Recently, in a conversation I was having with Alan Cross, I was describing The Ontological Church from Eugene Peterson’s newest book, Practice Resurrection: A Conversation on Growing Up in Christ. Alan made a comment that it seemed Peterson was saying the church was itself a sacrament. I had not considered that thought, but was intrigued. It spurred some research whereby I wanted to discover what a sacrament was and discover if the church could be such a sacrament.
Sacramental theology is not something I am familiar with, so the first part of my research centered on the definition of the term sacrament. I want to approach the meaning of the term from three perspectives: Roman Catholic theology, a baptist perspective from Clark Pinnock, and a short view by Len Sweet.
The Sacraments of the Catholic Church are, the Church teaches, “efficacious signs of grace, instituted by Christ and entrusted to the Church, by which divine life is dispensed to us. The visible rites by which the sacraments are celebrated signify and make present the graces proper to each sacrament. They bear fruit in those who receive them with the required dispositions.”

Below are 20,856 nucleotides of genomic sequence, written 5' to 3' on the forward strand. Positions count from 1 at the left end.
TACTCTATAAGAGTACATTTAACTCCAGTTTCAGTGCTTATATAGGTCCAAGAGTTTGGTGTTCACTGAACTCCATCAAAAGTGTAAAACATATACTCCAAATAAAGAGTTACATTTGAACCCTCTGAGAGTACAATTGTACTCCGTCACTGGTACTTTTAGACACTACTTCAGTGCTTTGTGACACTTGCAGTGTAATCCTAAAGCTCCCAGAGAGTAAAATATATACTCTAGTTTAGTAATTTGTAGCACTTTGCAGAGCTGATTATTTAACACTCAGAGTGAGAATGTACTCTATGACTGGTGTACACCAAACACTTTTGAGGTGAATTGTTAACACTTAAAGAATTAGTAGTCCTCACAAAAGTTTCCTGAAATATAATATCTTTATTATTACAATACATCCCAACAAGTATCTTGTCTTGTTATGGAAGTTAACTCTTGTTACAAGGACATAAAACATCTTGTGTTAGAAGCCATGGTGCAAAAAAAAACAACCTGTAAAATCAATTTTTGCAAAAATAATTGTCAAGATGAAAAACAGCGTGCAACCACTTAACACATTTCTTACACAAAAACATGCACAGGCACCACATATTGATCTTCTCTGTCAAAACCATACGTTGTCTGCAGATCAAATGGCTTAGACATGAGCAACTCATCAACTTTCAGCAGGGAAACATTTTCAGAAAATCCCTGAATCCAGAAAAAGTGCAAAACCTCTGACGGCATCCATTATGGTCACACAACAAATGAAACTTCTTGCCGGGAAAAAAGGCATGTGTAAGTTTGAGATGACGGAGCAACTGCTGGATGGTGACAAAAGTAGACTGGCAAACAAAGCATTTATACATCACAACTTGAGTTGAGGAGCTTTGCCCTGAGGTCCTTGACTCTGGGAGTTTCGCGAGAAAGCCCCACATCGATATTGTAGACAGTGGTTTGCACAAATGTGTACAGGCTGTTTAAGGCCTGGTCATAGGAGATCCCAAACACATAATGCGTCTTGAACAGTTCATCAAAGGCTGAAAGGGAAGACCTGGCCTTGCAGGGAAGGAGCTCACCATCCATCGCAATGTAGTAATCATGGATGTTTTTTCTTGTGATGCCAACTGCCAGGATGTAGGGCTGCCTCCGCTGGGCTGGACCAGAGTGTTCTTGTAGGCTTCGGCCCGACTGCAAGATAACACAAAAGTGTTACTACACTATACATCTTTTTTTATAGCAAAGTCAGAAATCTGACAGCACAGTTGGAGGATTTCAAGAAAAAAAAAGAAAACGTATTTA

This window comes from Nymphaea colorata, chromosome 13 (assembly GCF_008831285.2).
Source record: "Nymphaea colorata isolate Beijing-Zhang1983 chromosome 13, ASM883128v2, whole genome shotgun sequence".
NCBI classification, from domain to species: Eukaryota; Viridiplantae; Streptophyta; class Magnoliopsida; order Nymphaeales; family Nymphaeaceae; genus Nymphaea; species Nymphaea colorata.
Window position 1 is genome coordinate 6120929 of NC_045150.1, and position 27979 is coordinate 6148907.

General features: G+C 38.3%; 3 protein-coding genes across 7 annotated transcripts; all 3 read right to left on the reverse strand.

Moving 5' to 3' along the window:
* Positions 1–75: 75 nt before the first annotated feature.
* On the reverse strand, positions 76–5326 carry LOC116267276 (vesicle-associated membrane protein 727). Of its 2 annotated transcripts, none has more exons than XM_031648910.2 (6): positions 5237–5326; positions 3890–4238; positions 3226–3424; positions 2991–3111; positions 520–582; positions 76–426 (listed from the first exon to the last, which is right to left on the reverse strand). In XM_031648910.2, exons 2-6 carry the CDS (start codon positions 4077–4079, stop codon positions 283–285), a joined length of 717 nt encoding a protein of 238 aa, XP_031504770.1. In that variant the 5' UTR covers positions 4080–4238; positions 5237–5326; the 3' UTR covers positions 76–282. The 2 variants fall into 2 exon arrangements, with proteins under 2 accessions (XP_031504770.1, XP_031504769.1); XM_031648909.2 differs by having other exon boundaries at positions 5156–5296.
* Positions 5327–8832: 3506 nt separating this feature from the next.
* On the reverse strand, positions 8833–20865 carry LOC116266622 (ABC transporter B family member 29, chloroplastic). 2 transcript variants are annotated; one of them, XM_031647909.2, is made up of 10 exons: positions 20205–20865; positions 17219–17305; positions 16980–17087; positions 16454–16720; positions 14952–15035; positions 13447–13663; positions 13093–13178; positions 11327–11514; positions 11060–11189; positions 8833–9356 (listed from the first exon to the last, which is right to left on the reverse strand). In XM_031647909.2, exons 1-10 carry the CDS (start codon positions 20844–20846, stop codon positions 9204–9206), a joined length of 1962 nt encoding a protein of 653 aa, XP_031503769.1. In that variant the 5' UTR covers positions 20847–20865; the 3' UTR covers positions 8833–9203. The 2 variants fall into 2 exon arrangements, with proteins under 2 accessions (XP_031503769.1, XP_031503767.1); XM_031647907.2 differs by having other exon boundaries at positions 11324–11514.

Though not every individual has to receive every sacrament, the Church affirms that, for believers as a whole, the sacraments are necessary for salvation, as the modes of grace divinely instituted by Christ Himself. Through each of them Christ bestows that sacrament’s particular grace, such as incorporation into Christ and the Church, forgiveness of sins, or consecration for a particular service.
The Church teaches that the effect of a sacrament comes ex opere operato, by the very fact of being administered, regardless of the personal holiness of the minister administering it. However, a recipient’s own lack of proper disposition to receive the grace conveyed can block the effectiveness of the sacrament in that person. The sacraments presuppose faith and through their words and ritual elements, nourish, strengthen and give expression to faith.